Dianne Gray, Chief Innovation & Patient Advocacy Officer
Yesterday I received news that a 65-year-old breast cancer patient I worked with had died, leaving behind her 39-year-old daughter, a fiancé, her daughter’s father and her 85-year-old mother. Her healthcare journey provides one more example of the way too many lives end in a fragmented healthcare system where too few patients and their families get the information and care they need, when they need it.
This patient’s Western healthcare experience was not unusual. Her healthcare providers discussed her diagnosis with her and prescribed traditional treatments for Stage IV breast cancer. She found the treatments unbearable and decided to go the route of holistic therapies for two years, without ever checking in with her clinical team.
While more bearable, her holistic treatment plan involved care duplication, a lack of care coordination, and more than a few hospitalizations and ER visits. The patient’s family went the entire journey without the support of a social worker, chaplain, or palliative care team interface, which meant that they stitched together psychological, spiritual and support care as best they could without help.
When the cancer spread to the woman’s brain, a family member reached out to me through someone I had helped as an end-of-life doula. I discussed palliative care with the woman, who first wanted to talk to her prior oncologist about resuming her previously prescribed protocol. She was determined to “think positively” and was death averse, so she didn’t want to discuss advance care planning.
However, the treatment she was considering was not practical for several reasons, including the fact she had moved too far from her original physician’s office. She found a new oncology practice that provided no palliative care referral or consult. That practice had trouble obtaining previous medical records and found it difficult to develop a complete and correct history because by this point, the patient couldn’t remember medications, clinical history or other affiliated provider information, which slowed important decision making.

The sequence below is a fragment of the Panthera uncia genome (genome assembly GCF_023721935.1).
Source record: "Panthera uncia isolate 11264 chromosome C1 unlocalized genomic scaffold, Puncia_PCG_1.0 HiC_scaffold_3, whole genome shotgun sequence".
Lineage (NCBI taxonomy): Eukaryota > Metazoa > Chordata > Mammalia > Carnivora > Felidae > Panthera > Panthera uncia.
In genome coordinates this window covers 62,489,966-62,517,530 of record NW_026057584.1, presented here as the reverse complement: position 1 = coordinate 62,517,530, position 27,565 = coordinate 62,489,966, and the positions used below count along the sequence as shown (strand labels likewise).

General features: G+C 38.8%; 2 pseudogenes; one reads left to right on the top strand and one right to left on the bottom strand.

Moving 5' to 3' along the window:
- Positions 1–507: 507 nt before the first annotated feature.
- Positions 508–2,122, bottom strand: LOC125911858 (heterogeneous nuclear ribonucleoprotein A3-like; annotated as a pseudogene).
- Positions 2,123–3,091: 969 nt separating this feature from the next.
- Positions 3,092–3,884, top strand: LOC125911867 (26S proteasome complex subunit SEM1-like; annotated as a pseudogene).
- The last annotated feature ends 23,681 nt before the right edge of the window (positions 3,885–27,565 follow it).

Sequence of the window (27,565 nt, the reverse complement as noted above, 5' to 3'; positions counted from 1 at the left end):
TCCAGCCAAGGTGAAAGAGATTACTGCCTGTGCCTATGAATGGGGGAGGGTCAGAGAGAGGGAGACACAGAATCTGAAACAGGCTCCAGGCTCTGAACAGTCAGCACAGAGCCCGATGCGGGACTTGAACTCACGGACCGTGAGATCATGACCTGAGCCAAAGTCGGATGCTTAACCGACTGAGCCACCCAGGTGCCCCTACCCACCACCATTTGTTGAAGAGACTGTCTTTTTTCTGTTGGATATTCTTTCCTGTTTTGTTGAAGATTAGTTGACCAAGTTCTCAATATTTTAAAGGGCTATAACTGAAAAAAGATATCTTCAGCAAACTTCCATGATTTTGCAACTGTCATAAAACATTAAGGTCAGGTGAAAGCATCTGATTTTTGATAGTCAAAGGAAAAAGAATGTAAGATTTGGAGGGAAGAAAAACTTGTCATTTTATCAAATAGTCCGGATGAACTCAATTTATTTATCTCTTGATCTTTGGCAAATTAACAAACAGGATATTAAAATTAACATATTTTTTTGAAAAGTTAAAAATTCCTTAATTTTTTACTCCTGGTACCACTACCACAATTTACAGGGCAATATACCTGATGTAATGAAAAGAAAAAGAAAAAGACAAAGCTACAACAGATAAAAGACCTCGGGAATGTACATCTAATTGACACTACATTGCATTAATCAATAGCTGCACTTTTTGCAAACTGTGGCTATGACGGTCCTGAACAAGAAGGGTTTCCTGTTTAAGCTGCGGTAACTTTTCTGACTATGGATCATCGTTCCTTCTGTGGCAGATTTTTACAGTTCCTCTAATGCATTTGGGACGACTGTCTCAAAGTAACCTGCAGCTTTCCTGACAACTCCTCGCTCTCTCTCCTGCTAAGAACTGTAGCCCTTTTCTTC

Talking to the family after the woman’s death, one family member said, “We felt like we were stranded on an isolated island in the middle of the ocean…and not in a good way.”
“The doctors didn’t talk to each other, and we ended up having to be the ones repeating basic information a hundred times. Couldn’t someone have given us better information about what to expect, even if it was to acknowledge that my mother was going to die ?” exclaimed the daughter.
As patients live longer with illnesses that involve multiple diagnoses and treatments, better care coordination is not only essential for ensuring more effective and efficient care. It is also critical for providing more compassionate care. This case overview highlights the importance of having complete and current data that can be shared between every member of the care team.
Data at the Point of Care (DPC) is a CMS pilot program that is enabling data sharing to help prevent or lessen the issues too many patients face as they try to navigate the American healthcare system.
DPC aims to fill medical history gaps by providing clinicians with three years or more of Medicare Fee-for-Service claims data. This secure, structured, and standardized data gives every clinician on the care team the information they need to improve the quality of beneficiary care and coordinate with the entire care team. Additionally, it removes the burden of responsibility from the patients and their loved ones to remember every detail of their medical histories.
DPC means that more time is available for the provider to deliver quality care and share information regarding new diagnoses, medications, vaccines, completed procedures and other information with other clinics, including urgent care, hospitals and other ER visits.
Acclivity Health is one of the first companies to become involved with the DPC pilot so that we can make this data available to the clinicians and hospice organizations and ease the burden on patients and their families. Together, we are helping to create connected care communities that provide more efficient and compassionate care.
The CMS claims data, when used at the point of care, offers multiple benefits to providers and patients, including:
- Better care coordination
- Reduced duplication of care
- Ability to predict potential risks, allowing for proactive planning
- Reduced utilization of acute care services
- Reduction of healthcare silos through improved communication
- Greater confidence in medical decision making
- The ability to establish palliative and hospice eligibility
- The ability to prognosticate longevity
If you’d like to learn more about how Acclivity Health is making Data at the Point of Care accessible and is helping to improve advanced care management, please email us at firstname.lastname@example.org or call 904-562-1368.